Trauma center answers are not yet clear
Tuesday, June 08, 2010
by SouthtownStar editorial staff
We understand the outrage and the charges that we in the
Southland are again forgotten, underserved and second class. The
fact that the entire Southland is served by just one Level 1 trauma
center seems absurd. The numerical designation means the highest level
of emergency medical care at a hospital, one capable of responding to
the most severe and serious wounds and injuries.
In a region filled with interstate highways and, sadly, plagued with
too much street violence in some of its towns, the need for such a
trauma center is real. In 2009, the region's one such center, Christ
Medical Center in Oak Lawn, handled about 3,000 trauma cases - largely
resulting from traffic crashes, shootings and stabbings from across the
Patients came as well from Northwest Indiana, from cities such as
Hammond and Gary. With that state's closest Level 1 trauma center being
in Indianapolis, our neighbors to the east are similarly devoid of
top-flight trauma care.
This has left Christ Medical Center scrambling to provide the
critical and expensive emergency services to at least two major
population areas. While Christ officials have embraced the challenge and
provided excellent care, the geographic difficulty of funneling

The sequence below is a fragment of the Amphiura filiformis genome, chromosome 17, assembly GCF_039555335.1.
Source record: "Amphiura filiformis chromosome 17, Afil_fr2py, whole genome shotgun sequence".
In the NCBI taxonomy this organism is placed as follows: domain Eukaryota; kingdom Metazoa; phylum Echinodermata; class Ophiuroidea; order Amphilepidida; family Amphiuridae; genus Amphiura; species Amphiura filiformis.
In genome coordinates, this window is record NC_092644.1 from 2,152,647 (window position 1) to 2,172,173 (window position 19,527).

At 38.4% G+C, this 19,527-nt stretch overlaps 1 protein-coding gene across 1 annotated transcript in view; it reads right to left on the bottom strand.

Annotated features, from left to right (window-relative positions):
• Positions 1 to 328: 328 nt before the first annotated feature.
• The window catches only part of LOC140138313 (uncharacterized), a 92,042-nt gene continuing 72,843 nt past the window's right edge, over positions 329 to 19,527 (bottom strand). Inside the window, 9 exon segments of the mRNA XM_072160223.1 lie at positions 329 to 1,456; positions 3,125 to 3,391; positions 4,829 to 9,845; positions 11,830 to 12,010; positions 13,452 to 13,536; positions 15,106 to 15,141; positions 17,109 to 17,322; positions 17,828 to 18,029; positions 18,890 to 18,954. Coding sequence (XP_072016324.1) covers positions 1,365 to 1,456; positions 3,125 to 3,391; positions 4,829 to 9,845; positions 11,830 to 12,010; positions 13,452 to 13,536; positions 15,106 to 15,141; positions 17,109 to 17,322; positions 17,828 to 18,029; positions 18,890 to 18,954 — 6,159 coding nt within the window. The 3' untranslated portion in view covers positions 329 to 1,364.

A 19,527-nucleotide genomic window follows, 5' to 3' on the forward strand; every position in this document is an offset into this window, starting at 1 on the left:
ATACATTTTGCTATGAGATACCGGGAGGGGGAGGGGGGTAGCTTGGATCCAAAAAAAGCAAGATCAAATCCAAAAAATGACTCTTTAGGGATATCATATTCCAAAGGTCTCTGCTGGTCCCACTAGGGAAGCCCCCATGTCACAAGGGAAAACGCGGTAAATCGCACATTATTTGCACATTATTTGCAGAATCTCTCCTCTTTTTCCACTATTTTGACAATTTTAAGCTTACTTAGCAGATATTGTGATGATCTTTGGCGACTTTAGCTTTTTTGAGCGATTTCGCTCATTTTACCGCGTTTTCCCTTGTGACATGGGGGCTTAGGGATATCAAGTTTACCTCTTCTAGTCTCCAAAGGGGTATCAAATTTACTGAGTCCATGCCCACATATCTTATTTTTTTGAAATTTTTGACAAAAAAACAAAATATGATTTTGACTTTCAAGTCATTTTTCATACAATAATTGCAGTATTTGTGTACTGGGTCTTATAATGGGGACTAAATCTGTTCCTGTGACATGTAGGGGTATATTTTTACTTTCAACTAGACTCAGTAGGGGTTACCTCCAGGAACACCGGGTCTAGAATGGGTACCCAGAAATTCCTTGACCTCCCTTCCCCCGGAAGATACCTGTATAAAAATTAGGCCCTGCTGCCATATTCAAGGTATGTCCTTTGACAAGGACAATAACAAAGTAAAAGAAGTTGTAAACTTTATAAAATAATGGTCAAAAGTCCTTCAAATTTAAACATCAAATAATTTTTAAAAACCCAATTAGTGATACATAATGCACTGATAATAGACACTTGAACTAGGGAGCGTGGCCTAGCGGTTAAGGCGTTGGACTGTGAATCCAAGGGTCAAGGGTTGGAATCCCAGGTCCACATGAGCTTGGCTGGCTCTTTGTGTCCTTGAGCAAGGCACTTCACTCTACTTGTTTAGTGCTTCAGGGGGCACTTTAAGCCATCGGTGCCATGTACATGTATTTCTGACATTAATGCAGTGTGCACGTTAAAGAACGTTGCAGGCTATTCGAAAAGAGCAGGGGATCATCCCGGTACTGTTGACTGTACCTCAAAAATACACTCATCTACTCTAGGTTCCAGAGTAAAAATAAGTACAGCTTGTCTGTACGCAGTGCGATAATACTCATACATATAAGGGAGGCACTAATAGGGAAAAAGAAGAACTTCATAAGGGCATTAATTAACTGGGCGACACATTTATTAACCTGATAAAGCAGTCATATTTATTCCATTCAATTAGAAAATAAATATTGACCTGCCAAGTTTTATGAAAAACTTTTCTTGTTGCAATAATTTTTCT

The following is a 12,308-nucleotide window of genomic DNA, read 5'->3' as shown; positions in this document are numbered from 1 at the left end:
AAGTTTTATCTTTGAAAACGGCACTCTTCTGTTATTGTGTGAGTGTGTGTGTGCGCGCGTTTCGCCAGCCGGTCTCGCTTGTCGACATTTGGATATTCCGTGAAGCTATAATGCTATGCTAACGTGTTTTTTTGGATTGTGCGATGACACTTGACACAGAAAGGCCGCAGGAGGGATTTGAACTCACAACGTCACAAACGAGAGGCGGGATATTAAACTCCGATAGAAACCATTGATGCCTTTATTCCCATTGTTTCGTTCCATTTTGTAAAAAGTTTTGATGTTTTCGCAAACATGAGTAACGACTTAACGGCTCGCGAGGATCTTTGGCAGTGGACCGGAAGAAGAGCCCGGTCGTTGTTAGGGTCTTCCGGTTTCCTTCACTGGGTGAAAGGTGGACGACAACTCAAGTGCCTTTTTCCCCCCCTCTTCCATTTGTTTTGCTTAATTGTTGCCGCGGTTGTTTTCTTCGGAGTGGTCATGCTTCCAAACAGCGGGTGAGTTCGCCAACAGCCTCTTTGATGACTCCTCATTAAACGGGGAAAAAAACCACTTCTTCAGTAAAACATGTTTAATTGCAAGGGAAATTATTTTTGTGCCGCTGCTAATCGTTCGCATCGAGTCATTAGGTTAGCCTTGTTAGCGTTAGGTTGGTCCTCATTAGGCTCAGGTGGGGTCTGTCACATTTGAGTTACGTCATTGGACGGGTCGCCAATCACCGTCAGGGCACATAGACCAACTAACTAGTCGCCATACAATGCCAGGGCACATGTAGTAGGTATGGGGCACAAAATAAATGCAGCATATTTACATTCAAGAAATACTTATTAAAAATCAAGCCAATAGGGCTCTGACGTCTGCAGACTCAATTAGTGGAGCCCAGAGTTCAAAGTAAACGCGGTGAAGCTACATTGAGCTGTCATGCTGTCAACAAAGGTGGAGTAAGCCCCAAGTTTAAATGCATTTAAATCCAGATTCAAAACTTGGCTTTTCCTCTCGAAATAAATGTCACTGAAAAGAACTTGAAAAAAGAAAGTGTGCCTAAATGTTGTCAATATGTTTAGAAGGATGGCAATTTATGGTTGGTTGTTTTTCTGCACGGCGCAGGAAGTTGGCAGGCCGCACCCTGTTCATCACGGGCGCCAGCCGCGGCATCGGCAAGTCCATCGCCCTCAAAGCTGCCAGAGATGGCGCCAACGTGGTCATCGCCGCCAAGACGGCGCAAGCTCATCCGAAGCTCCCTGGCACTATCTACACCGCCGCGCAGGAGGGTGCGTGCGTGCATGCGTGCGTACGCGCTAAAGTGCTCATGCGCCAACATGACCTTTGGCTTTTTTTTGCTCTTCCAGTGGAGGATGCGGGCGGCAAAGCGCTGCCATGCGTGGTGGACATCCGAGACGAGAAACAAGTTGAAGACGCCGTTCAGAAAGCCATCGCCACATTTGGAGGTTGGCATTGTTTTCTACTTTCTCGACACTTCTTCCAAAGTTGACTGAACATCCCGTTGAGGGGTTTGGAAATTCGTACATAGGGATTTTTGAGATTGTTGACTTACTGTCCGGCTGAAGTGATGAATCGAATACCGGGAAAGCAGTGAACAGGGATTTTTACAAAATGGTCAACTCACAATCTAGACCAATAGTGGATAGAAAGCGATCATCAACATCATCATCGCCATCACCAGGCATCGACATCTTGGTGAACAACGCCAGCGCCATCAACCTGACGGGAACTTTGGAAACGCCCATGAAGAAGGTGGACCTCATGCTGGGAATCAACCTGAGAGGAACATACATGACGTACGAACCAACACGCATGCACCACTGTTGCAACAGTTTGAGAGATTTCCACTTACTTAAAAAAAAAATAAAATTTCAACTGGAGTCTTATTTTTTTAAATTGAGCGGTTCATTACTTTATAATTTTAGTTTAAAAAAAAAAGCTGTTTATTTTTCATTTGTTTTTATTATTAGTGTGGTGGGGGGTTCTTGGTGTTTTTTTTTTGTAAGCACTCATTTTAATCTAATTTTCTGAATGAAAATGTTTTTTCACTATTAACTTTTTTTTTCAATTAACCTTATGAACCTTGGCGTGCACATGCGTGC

Southland patients to Oak Lawn as they suffer life-threatening injuries
is great cause for concern.
The problem, of course, is money. More particularly, a lack of it at
any public level to bring expanded trauma care to the Southland.
The Cook County Health and Hospitals System recently did an analysis
of the availability of trauma care in the Southland that proposes
implementing a trauma center at an existing hospital, such as Ingalls
Memorial in Harvey or South Suburban in Hazel Crest. But the high cost
of such care makes that option unlikely. The analysis called for $81,000
to further look into the disparity of care, a proposal the county
health system's chief executive, William Foley, is taking under
advisement, a system spokesman said.
We're not sure precisely what this means, but if it seeks to prove
that this lack of trauma care is tied to race or poverty, we know
already that it does.
What we want is more clear facts on what the tradeoffs are and what
proof we have that more money might fix it. A deep quantitative analysis
that looks at outcome, what patients need what care and how fast - and
how best to get them there - makes sense. But the argument that "we
deserve one" won't find us the money, even if it's true. That's the case
in most of Northwest Indiana, where poor and rich and white and black
all get sent to Illinois.
We realize that a key component to the quality of life in the
Southland is access to excellent medical care, including critical,
life-saving care. That's why we need more data, more clear answers. This
should not, must not, be a case of "build it and they will come."
With a new health care system brewing in America, there are too many
unknowns when it comes to the costs, risks and rewards of hospital care.
We salute those activists who keep this issue at the forefront, but we
know the money pool is finite. We need more answers before we pluck more
money from the wallets of the people of Cook County.